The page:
Wii Sports, specifically the tennis module. They are often a little sheepish or hesitant in bringing up the subject, as if they may offend me, or perhaps are concerned I will think less of them for admitting they allow their children to play Wii instead of the real thing. Parents everywhere, hear me now: I Love Wii! Let your kids play it all night long. Heck, keep them home from school a couple of days a week for a Wii Tennis marathon! Okay, maybe that's going too far. But seriously - I love Wii and am so thankful that the nice folks at Nintendo selected tennis as one of the five sports featured in their 2006 groundbreaking kinetic game console (the other four are baseball, boxing, golf, and bowling). Think of all the other sports they could have included. Soccer, lacrosse, and archery come to mind as newcomers to parks and rec offerings, direct and serious competitors for childrens' play time and parents' registration fees. I don't have any stats to back this up, but I think sports management types will one day look back on this event as the catalyst for an uptick in tennis participation. That, and the advent of 10 and Under Tennis, of course! :)
So what's so great about Wii Tennis, you might ask?
You can play it in your living room. A recent informal survey by Yours Truly indicates that while very few of us have a tennis court in our back yard, many of us do have a living room. Wii Tennis lets us scratch our itch just about any time we want to! In our jammies! Seriously, accessibility is great. Wii removes one more barrier (excuse) to playing tennis whenever you want. Playing more often leads to improving quickly which leads to loving tennis which leads to playing more often . . . you see where this is going.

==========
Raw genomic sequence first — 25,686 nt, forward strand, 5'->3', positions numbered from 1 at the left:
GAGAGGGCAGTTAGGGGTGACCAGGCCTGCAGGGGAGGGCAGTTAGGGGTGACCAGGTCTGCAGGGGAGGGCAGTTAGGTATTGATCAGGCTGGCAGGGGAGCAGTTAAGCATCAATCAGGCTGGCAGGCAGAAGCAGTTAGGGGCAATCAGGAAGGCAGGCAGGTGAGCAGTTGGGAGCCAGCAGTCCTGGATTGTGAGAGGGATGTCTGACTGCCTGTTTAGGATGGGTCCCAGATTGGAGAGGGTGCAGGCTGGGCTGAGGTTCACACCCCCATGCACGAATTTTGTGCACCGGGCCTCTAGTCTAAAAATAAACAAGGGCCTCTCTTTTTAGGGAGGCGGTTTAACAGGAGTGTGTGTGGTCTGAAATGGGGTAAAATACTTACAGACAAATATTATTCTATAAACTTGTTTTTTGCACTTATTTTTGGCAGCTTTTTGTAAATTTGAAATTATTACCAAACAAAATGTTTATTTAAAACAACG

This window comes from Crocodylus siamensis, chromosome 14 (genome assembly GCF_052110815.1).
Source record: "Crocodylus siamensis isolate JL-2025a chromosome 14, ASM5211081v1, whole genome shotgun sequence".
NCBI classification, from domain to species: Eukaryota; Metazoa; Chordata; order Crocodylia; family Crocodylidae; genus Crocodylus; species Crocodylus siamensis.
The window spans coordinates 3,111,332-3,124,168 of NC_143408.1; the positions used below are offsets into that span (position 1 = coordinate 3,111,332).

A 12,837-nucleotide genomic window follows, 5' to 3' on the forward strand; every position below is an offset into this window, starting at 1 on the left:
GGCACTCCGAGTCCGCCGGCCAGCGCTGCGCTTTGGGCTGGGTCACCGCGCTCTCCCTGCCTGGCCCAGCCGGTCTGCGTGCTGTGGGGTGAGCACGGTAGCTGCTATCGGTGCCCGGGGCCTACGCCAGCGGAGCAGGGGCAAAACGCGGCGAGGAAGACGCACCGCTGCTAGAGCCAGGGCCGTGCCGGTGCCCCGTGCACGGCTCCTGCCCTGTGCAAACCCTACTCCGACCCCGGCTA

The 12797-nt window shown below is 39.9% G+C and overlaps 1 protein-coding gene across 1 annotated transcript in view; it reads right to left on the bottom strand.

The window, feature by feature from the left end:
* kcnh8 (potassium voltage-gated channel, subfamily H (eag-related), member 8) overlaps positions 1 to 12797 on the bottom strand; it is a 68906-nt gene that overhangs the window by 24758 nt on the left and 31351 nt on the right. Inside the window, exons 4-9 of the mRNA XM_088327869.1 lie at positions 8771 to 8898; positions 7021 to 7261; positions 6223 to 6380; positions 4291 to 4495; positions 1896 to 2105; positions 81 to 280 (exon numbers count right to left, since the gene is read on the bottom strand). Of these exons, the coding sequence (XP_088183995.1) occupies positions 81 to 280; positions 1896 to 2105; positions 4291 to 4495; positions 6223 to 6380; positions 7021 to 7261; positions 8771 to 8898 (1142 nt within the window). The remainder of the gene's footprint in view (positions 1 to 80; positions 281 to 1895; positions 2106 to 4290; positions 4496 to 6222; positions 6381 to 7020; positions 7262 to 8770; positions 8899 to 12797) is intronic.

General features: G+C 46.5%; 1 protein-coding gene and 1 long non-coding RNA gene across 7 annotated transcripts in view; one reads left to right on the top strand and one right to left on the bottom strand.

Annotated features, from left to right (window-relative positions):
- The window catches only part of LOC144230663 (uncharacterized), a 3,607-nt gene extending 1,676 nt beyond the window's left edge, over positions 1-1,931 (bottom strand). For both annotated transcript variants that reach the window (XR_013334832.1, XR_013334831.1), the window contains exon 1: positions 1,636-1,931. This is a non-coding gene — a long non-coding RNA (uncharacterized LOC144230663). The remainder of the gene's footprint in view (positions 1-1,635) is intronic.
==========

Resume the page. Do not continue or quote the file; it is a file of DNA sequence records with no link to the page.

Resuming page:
Score keeping. Even if you don't play tennis, you may have heard that it has a bizarre scoring method. You need at least four points to win a game. However, the four points are not 1-2-3-4. No, they are designated Zero aka the seemingly random 'Love'; Fifteen; Thirty; and Forty. And heaven forfend if you end up tied at Forty-Forty aka 'deuce'. You then proceed to the 'ad' portion of our show (short for 'advantage') which could go on forever or until someone wins by at least two points. Confused yet? Several theories abound as to the origins of this strange scoring method. Suffice to say it has long been considered too confusing for young players. In fact, part of the 10 and Under teaching method includes the much simpler 1-2-3-4 scorekeeping system. However, if your children play Wii, they will learn this 'real' method because that's how tennis is scored in Wii, even the dreaded 'ad' portion. It is considered a very desirable skill among the 10 and Under crowd to be able to use and understand the grown-up scoring system.
Technique. I think parents are equally disturbed that 1) this is a dreaded video game and 2) using the Wii remote will create bad habits/poor technique that will be harmful once the kids get out on the real court. Point 1 - hey, at least you have to move a little bit to play Wii, so it gets a pass IMO. Point 2 - mmmmm, maybe. But here's my experience: even though kids may quickly discover they can play this game with lots of wrist-flicking rather than using true tennis swings, they still need to think carefully about what shot to hit, where to place it, and most importantly, WHEN to hit the ball. Wii is excellent at the WHEN. In fact, there is another group of tennis-related activities under the Training section of this game. Unlike the main Wii game which is played as doubles, they are in an individual player format. They are fantastic in forcing you to watch the ball and time your contact properly. This translates directly to some excellent ball-watching and timing skills on the court.
So parents, relax. Your instincts are correct. It is perfectly fine to let your children enjoy this game. In fact, I challenge you to beat them at it. Bet you can't!